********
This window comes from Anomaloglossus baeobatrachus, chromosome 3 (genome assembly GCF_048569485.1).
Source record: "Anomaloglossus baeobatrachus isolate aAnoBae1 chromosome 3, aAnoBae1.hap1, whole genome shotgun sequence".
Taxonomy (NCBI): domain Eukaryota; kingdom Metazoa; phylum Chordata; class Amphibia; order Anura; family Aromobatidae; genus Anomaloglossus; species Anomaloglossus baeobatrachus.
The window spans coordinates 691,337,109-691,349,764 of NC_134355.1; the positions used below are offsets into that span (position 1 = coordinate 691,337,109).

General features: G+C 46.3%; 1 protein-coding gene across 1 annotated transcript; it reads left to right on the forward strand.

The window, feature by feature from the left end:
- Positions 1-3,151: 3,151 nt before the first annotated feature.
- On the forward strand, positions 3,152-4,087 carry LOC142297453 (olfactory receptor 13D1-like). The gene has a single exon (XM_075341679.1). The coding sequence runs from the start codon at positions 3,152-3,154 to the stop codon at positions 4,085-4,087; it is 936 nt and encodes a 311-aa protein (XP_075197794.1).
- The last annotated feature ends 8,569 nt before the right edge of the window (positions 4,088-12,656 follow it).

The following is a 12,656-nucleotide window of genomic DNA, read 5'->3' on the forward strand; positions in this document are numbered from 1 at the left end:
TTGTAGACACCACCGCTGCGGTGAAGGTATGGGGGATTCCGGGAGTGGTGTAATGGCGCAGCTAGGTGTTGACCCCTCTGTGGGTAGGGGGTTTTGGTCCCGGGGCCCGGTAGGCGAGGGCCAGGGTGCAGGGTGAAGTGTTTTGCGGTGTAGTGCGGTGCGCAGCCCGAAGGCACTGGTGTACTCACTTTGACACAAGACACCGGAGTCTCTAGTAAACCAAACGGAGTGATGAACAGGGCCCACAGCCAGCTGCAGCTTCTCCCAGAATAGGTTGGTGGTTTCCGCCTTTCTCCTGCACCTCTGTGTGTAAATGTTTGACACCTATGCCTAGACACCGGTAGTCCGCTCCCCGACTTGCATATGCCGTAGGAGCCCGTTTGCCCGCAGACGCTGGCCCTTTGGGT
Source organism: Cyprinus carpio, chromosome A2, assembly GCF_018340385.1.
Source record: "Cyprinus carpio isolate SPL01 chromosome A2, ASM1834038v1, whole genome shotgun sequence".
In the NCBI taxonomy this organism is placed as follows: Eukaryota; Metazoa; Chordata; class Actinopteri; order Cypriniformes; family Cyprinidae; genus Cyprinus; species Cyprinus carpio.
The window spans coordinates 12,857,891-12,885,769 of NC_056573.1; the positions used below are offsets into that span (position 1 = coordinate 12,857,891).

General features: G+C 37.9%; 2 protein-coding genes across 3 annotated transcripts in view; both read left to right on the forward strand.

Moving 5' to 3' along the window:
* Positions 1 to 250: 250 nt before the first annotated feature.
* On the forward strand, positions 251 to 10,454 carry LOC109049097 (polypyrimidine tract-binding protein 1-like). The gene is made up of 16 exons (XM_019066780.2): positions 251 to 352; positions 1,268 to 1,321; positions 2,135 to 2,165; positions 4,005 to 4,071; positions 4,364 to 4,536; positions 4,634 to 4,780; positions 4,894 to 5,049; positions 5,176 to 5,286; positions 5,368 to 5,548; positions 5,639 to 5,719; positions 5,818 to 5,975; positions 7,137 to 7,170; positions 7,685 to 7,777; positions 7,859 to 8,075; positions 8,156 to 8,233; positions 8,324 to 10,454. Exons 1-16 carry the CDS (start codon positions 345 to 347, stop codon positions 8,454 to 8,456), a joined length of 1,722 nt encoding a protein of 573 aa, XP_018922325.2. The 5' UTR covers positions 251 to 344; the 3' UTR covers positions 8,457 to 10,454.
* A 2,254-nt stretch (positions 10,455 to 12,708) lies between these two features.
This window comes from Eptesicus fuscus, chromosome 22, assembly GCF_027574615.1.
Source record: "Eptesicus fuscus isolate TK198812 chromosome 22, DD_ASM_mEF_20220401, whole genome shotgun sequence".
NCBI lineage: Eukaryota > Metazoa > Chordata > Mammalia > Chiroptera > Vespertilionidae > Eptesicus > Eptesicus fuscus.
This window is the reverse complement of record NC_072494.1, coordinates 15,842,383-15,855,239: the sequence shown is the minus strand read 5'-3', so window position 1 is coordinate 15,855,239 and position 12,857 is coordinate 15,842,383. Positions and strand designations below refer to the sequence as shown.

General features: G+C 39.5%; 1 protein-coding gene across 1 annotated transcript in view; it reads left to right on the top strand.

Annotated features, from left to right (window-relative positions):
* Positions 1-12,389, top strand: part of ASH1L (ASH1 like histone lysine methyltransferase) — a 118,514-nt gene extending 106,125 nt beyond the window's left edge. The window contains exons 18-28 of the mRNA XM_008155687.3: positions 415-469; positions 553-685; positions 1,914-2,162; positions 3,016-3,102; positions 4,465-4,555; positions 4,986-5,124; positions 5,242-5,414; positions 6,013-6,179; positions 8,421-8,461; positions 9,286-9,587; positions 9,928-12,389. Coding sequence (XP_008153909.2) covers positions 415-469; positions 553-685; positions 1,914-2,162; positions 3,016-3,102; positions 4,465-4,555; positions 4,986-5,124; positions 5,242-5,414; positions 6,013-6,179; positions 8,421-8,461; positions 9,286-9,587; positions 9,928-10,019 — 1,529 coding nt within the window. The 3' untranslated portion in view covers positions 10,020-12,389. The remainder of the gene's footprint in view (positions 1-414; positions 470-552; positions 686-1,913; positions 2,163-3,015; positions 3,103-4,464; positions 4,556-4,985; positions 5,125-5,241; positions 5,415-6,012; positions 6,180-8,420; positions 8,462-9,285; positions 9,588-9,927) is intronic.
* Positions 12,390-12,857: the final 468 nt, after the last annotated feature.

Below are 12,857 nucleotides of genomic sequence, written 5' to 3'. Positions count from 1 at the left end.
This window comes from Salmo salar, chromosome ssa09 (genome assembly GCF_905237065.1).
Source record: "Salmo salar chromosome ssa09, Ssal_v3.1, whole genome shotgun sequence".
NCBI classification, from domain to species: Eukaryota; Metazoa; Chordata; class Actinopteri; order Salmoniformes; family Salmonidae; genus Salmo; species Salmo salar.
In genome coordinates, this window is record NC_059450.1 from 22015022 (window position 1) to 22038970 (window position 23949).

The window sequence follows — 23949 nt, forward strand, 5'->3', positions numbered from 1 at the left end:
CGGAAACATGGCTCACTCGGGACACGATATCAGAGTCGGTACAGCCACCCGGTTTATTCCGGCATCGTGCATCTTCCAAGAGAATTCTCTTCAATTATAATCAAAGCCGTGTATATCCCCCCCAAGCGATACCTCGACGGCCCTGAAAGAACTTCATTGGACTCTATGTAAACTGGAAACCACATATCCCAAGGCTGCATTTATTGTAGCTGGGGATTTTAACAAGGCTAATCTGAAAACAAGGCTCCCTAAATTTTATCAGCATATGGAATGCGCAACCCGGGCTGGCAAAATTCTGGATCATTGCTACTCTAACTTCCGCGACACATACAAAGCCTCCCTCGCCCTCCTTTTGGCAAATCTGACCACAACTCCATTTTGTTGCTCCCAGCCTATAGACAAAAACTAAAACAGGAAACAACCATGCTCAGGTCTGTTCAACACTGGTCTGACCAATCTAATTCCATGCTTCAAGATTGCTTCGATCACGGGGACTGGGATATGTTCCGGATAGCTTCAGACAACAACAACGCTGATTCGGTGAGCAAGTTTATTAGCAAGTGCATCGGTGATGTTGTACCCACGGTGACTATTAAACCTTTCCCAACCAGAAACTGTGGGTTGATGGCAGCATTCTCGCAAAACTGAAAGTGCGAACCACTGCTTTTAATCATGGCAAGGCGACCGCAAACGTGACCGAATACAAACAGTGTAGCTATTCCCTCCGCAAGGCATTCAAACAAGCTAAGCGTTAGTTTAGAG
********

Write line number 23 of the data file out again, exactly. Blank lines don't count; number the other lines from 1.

NCBI lineage: Eukaryota > Metazoa > Chordata > Mammalia > Chiroptera > Vespertilionidae > Eptesicus > Eptesicus fuscus.